JVM-Based Languages Grow In Popularity
When Sun Microsystems first unveiled Java in 1995, it was hard to define. That's because Java has several parts: It is, of course, an object-oriented programming language. Java is also a standard (or multiple standards, including mobile, standard, and enterprise versions) that defines the language, as well as the libraries that a programmer can expect to have available with each version. Finally, Java is a "virtual machine" (the "JVM"), a software environment on which Java programs execute. You can only run Java programs if you have a JVM -- but JVMs are available for every platform you can imagine, making Java a highly portable language.
One of the fascinating trends that the Java world has seen in the last few years is the growth of non-Java languages that use the JVM. After all, if you create a new programming language, you will need to write it for a particular platform. If you want your language to be portable across platforms, you will need to implement versions for each of those platforms. By contrast, if you implement your language on the JVM, then your language will work on any system with a JVM, which means basically everywhere.
A growing number of languages are thus being written for the JVM. Four of the most popular are distributed under an open-source license. Given that Java is now open source, this means that you have a fully open-source stack to work with--one that's also portable. Because these languages are implemented on top of the JVM, they also have access to standard Java classes and libraries. This means that if a third-party product includes connectivity routines in Java, but you prefer to work in Python, you can use Jython and access the Java libraries from within your program.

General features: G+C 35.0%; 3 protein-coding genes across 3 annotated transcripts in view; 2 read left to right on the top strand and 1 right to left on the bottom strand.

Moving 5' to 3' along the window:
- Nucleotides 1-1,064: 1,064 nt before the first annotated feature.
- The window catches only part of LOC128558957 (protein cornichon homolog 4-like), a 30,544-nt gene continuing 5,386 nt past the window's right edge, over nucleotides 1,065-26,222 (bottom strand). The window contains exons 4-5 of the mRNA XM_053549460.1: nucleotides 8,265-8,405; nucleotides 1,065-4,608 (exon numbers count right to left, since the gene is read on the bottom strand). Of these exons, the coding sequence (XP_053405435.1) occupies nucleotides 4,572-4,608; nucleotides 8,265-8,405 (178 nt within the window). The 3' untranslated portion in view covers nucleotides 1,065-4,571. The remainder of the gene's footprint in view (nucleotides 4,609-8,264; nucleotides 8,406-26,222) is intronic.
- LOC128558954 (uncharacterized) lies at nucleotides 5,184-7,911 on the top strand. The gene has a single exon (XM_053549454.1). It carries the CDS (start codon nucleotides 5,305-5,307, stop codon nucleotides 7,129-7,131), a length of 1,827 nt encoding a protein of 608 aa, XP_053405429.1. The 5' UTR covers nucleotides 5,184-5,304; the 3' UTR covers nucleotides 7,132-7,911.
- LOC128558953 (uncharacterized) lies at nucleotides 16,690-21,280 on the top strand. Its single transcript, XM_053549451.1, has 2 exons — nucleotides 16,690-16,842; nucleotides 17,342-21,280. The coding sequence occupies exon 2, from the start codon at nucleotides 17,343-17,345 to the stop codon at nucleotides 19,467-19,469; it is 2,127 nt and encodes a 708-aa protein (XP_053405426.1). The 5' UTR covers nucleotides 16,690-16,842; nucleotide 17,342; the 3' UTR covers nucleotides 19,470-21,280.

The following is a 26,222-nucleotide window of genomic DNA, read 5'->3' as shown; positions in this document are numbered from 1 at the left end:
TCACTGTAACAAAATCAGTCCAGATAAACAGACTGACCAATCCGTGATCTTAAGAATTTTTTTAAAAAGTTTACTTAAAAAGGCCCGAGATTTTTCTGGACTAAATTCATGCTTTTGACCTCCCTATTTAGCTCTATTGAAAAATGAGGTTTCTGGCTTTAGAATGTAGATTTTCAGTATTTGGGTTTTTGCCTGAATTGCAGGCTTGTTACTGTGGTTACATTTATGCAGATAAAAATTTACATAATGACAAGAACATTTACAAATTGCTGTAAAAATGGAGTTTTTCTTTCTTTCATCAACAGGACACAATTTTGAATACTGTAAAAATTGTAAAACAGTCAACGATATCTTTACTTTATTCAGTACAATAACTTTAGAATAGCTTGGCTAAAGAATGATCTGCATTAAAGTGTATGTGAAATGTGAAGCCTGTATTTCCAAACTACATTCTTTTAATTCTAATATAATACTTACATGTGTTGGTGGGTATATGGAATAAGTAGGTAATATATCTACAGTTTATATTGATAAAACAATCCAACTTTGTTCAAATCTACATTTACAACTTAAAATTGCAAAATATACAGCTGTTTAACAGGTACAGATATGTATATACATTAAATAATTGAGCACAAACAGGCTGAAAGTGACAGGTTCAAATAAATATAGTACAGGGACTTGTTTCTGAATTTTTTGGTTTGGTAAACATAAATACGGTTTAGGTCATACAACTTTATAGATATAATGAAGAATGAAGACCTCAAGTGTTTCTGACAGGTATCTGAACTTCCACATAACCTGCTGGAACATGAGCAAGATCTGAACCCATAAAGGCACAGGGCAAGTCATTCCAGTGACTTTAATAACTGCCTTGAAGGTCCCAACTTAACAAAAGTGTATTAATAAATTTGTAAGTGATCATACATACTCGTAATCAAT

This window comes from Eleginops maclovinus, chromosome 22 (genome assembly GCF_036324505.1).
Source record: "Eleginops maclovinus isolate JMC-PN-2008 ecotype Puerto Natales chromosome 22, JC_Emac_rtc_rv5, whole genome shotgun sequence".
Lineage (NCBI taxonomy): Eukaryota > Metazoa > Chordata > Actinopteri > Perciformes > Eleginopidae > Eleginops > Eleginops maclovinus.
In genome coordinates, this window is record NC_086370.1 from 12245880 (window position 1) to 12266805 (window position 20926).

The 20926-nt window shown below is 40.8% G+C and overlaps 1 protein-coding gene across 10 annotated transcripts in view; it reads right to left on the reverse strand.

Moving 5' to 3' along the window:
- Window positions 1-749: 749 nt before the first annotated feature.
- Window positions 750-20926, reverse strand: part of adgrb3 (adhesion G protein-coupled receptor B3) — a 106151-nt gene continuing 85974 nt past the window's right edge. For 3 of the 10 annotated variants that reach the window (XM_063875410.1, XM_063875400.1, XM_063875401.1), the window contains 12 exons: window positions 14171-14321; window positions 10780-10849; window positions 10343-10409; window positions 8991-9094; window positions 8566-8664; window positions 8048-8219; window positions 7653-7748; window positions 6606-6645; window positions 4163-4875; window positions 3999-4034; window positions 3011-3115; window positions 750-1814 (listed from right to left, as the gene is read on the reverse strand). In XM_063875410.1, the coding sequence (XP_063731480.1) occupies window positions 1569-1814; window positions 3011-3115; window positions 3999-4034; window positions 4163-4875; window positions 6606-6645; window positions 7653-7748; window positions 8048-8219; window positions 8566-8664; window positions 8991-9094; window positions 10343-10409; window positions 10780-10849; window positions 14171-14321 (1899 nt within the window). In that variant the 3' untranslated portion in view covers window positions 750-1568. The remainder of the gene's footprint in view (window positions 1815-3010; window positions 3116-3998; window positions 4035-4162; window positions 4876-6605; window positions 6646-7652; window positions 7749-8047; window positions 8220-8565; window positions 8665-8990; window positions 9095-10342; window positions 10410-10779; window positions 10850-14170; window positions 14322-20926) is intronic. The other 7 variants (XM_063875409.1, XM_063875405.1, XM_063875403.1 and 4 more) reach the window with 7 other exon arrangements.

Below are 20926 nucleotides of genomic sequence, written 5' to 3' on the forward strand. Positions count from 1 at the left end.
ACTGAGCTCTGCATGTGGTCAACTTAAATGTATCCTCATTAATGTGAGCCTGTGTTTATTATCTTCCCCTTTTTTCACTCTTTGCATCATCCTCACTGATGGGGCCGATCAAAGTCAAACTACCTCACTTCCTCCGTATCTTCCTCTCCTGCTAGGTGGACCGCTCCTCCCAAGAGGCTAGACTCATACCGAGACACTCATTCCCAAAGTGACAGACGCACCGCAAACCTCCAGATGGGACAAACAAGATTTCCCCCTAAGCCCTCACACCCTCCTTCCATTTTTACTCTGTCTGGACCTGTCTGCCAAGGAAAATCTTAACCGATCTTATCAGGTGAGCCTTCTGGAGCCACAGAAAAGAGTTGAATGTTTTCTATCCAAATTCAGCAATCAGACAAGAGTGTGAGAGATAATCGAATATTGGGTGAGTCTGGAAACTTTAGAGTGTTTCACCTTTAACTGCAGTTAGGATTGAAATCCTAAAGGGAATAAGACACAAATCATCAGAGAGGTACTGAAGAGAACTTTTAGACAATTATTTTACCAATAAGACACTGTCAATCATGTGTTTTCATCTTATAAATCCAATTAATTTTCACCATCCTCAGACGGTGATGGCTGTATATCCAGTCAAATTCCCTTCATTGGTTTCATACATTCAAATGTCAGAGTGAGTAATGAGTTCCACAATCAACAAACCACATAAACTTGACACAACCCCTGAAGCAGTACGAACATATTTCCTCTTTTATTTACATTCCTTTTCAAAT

The oldest JVM-based language, so far as I know, is Jython, formerly known as JPython. Jython, as you might guess from its name, is an implementation of the Python language on the JVM. Jython is compatible with the standard version of Python (sometimes known as "CPython") through version 2.2, which means that it is missing some of the newer Python features. The most recent version was released in October 2007 -- but Sun hired two well-known Jython developers earlier this year, and the language can now run the Django application framework, testifying to its compatibility.
Sun similarly sponsors the development of JRuby, a JVM-based version of Ruby. Whereas Jython is one of only two implementations of Python, JRuby is one of several implementations of the Ruby language. However, JRuby is widely seen as a particularly important variation, partly because it has become both fast and highly compatible with the standard C implementation of Ruby. It is able to run Ruby on Rails, in addition to many other functions.
Jython and JRuby are both ports of existing languages to the JVM. Two languages that are totally new to the JVM are Groovy and Scala. Both are growing in popularity; the difference is that while Groovy is more of a dynamic, "scripting" language, Scala is a statically typed language. Perhaps the best-known use of Groovy is in the Groovy on Grails project, a Web application framework (similar to Ruby on Rails) written in Groovy, and hosted on the JVM. Grails has found its way into commercial applications, most notably LinkedIn, where they found that it was much faster and easier to develop in than straight Java. Scala, by contrast, is a very strongly typed language, about which Steve Yegge spoke in a recent talk, and for which he got a bit of flak and pushback on his characterization of the Scala type system.
Java has clearly succeeded as a popular language. It is now growing in popularity as a platform as well, with these four languages just the beginning of what we can expect will emerge in the coming years as language implementers experiment with the JVM.